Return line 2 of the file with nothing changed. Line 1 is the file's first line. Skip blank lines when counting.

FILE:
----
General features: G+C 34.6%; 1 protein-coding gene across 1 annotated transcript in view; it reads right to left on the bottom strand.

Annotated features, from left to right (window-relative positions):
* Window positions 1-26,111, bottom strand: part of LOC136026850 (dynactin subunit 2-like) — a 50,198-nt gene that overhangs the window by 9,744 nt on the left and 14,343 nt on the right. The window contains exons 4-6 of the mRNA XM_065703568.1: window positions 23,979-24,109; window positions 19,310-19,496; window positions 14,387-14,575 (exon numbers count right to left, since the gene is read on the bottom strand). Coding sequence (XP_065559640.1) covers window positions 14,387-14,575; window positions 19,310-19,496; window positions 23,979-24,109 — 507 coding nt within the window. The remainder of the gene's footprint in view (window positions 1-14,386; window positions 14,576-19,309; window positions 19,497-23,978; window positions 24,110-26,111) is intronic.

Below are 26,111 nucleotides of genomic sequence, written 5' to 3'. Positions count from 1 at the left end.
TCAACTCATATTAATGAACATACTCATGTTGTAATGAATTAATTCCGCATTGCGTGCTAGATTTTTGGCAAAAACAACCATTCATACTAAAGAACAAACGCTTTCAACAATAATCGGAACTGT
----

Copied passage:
Annotated features, from left to right (window-relative positions):